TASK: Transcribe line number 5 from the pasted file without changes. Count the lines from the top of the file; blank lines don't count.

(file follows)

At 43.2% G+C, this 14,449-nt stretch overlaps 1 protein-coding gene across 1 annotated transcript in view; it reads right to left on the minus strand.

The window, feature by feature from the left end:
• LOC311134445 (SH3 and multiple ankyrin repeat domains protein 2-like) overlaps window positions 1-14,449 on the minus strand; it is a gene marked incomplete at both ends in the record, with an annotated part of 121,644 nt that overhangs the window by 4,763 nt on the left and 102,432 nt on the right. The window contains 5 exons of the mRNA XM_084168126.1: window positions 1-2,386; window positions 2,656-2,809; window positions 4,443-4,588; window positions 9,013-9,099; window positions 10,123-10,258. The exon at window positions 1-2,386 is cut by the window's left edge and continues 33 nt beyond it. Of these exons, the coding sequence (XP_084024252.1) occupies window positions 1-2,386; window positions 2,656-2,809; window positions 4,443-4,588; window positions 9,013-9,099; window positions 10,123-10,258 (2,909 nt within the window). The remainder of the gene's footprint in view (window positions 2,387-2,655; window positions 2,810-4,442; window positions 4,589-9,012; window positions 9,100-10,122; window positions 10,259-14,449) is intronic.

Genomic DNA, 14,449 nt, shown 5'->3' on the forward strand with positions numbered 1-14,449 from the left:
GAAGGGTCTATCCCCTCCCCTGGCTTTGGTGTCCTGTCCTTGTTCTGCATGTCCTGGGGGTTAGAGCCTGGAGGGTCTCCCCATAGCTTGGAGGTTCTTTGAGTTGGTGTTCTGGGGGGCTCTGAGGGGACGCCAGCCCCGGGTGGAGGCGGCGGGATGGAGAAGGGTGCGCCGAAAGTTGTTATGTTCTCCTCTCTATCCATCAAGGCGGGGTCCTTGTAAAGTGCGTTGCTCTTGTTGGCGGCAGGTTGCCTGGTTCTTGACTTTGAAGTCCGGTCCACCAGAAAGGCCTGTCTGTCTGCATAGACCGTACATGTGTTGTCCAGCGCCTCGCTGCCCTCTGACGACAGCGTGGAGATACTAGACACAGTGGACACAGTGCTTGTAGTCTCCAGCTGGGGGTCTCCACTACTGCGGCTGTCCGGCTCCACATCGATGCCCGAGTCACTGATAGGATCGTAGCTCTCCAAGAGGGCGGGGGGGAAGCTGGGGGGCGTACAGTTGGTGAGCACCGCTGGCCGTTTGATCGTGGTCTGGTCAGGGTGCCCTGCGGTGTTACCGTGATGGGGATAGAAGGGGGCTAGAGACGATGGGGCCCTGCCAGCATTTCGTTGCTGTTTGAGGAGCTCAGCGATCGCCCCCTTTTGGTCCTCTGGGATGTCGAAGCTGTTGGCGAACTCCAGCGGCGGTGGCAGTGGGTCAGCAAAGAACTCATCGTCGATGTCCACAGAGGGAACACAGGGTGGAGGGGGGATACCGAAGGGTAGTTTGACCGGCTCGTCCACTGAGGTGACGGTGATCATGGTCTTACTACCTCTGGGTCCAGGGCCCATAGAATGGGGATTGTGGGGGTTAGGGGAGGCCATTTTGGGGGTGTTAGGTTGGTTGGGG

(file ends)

GAAGGGTCTATCCCCTCCCCTGGCTTTGGTGTCCTGTCCTTGTTCTGCATGTCCTGGGGGTTAGAGCCTGGAGGGTCTCCCCATAGCTTGGAGGTTCTTTGAGTTGGTGTTCTGGGGGGCTCTGAGGGGACGCCAGCCCCGGGTGGAGGCGGCGGGATGGAGAAGGGTGCGCCGAAAGTTGTTATGTTCTCCTCTCTATCCATCAAGGCGGGGTCCTTGTAAAGTGCGTTGCTCTTGTTGGCGGCAGGTTGCCTGGTTCTTGACTTTGAAGTCCGGTCCACCAGAAAGGCCTGTCTGTCTGCATAGACCGTACATGTGTTGTCCAGCGCCTCGCTGCCCTCTGACGACAGCGTGGAGATACTAGACACAGTGGACACAGTGCTTGTAGTCTCCAGCTGGGGGTCTCCACTACTGCGGCTGTCCGGCTCCACATCGATGCCCGAGTCACTGATAGGATCGTAGCTCTCCAAGAGGGCGGGGGGGAAGCTGGGGGGCGTACAGTTGGTGAGCACCGCTGGCCGTTTGATCGTGGTCTGGTCAGGGTGCCCTGCGGTGTTACCGTGATGGGGATAGAAGGGGGCTAGAGACGATGGGGCCCTGCCAGCATTTCGTTGCTGTTTGAGGAGCTCAGCGATCGCCCCCTTTTGGTCCTCTGGGATGTCGAAGCTGTTGGCGAACTCCAGCGGCGGTGGCAGTGGGTCAGCAAAGAACTCATCGTCGATGTCCACAGAGGGAACACAGGGTGGAGGGGGGATACCGAAGGGTAGTTTGACCGGCTCGTCCACTGAGGTGACGGTGATCATGGTCTTACTACCTCTGGGTCCAGGGCCCATAGAATGGGGATTGTGGGGGTTAGGGGAGGCCATTTTGGGGGTGTTAGGTTGGTTGGGG